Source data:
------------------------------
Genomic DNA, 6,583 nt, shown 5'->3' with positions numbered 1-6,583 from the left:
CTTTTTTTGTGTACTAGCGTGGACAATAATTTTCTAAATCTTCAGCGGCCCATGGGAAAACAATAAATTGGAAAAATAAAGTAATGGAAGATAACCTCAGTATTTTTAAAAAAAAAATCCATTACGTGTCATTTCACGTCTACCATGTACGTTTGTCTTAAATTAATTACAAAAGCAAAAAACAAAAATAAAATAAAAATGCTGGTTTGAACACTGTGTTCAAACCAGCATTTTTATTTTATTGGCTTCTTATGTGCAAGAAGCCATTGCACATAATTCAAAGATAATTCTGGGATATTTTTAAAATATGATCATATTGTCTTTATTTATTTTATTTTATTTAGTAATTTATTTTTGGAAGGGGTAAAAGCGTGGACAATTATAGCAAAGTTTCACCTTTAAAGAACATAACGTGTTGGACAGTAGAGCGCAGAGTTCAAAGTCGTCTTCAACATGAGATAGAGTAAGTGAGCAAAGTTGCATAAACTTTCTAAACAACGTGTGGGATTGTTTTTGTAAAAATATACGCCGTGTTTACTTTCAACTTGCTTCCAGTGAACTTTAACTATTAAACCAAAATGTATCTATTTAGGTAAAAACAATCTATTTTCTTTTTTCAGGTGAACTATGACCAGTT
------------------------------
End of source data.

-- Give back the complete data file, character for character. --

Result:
Genomic DNA, 6,583 nt, shown 5'->3' with positions numbered 1-6,583 from the left:
CTTTTTTTGTGTACTAGCGTGGACAATAATTTTCTAAATCTTCAGCGGCCCATGGGAAAACAATAAATTGGAAAAATAAAGTAATGGAAGATAACCTCAGTATTTTTAAAAAAAAAATCCATTACGTGTCATTTCACGTCTACCATGTACGTTTGTCTTAAATTAATTACAAAAGCAAAAAACAAAAATAAAATAAAAATGCTGGTTTGAACACTGTGTTCAAACCAGCATTTTTATTTTATTGGCTTCTTATGTGCAAGAAGCCATTGCACATAATTCAAAGATAATTCTGGGATATTTTTAAAATATGATCATATTGTCTTTATTTATTTTATTTTATTTAGTAATTTATTTTTGGAAGGGGTAAAAGCGTGGACAATTATAGCAAAGTTTCACCTTTAAAGAACATAACGTGTTGGACAGTAGAGCGCAGAGTTCAAAGTCGTCTTCAACATGAGATAGAGTAAGTGAGCAAAGTTGCATAAACTTTCTAAACAACGTGTGGGATTGTTTTTGTAAAAATATACGCCGTGTTTACTTTCAACTTGCTTCCAGTGAACTTTAACTATTAAACCAAAATGTATCTATTTAGGTAAAAACAATCTATTTTCTTTTTTCAGGTGAACTATGACCAGTT